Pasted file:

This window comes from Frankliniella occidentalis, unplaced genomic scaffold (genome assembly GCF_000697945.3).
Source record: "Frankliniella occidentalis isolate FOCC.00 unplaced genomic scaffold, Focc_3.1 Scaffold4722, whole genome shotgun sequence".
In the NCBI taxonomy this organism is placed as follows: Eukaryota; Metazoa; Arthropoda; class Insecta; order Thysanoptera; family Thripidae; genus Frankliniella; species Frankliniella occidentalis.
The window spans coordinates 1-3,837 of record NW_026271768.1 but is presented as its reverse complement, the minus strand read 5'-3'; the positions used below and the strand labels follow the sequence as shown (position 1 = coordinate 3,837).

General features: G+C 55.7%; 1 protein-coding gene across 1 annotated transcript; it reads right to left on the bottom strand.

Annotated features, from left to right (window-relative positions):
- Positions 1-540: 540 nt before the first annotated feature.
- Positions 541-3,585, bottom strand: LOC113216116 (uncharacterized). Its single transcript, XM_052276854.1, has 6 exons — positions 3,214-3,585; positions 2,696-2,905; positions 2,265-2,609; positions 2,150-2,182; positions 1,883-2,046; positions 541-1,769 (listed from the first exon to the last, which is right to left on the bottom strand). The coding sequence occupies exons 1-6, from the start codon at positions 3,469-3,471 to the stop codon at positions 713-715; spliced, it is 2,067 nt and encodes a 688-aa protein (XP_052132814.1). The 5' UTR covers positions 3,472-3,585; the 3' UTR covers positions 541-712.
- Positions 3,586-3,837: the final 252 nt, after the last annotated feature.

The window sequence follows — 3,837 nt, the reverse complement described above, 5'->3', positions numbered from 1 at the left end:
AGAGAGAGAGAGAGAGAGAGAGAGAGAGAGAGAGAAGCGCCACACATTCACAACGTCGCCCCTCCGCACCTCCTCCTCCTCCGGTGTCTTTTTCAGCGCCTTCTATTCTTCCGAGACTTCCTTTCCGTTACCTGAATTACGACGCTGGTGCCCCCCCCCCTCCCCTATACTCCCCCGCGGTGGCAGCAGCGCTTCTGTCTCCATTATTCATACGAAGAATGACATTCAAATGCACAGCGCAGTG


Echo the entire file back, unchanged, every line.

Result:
This window comes from Frankliniella occidentalis, unplaced genomic scaffold (genome assembly GCF_000697945.3).
Source record: "Frankliniella occidentalis isolate FOCC.00 unplaced genomic scaffold, Focc_3.1 Scaffold4722, whole genome shotgun sequence".
In the NCBI taxonomy this organism is placed as follows: Eukaryota; Metazoa; Arthropoda; class Insecta; order Thysanoptera; family Thripidae; genus Frankliniella; species Frankliniella occidentalis.
The window spans coordinates 1-3,837 of record NW_026271768.1 but is presented as its reverse complement, the minus strand read 5'-3'; the positions used below and the strand labels follow the sequence as shown (position 1 = coordinate 3,837).

General features: G+C 55.7%; 1 protein-coding gene across 1 annotated transcript; it reads right to left on the bottom strand.

Annotated features, from left to right (window-relative positions):
- Positions 1-540: 540 nt before the first annotated feature.
- Positions 541-3,585, bottom strand: LOC113216116 (uncharacterized). Its single transcript, XM_052276854.1, has 6 exons — positions 3,214-3,585; positions 2,696-2,905; positions 2,265-2,609; positions 2,150-2,182; positions 1,883-2,046; positions 541-1,769 (listed from the first exon to the last, which is right to left on the bottom strand). The coding sequence occupies exons 1-6, from the start codon at positions 3,469-3,471 to the stop codon at positions 713-715; spliced, it is 2,067 nt and encodes a 688-aa protein (XP_052132814.1). The 5' UTR covers positions 3,472-3,585; the 3' UTR covers positions 541-712.
- Positions 3,586-3,837: the final 252 nt, after the last annotated feature.

The window sequence follows — 3,837 nt, the reverse complement described above, 5'->3', positions numbered from 1 at the left end:
AGAGAGAGAGAGAGAGAGAGAGAGAGAGAGAGAGAAGCGCCACACATTCACAACGTCGCCCCTCCGCACCTCCTCCTCCTCCGGTGTCTTTTTCAGCGCCTTCTATTCTTCCGAGACTTCCTTTCCGTTACCTGAATTACGACGCTGGTGCCCCCCCCCCTCCCCTATACTCCCCCGCGGTGGCAGCAGCGCTTCTGTCTCCATTATTCATACGAAGAATGACATTCAAATGCACAGCGCAGTG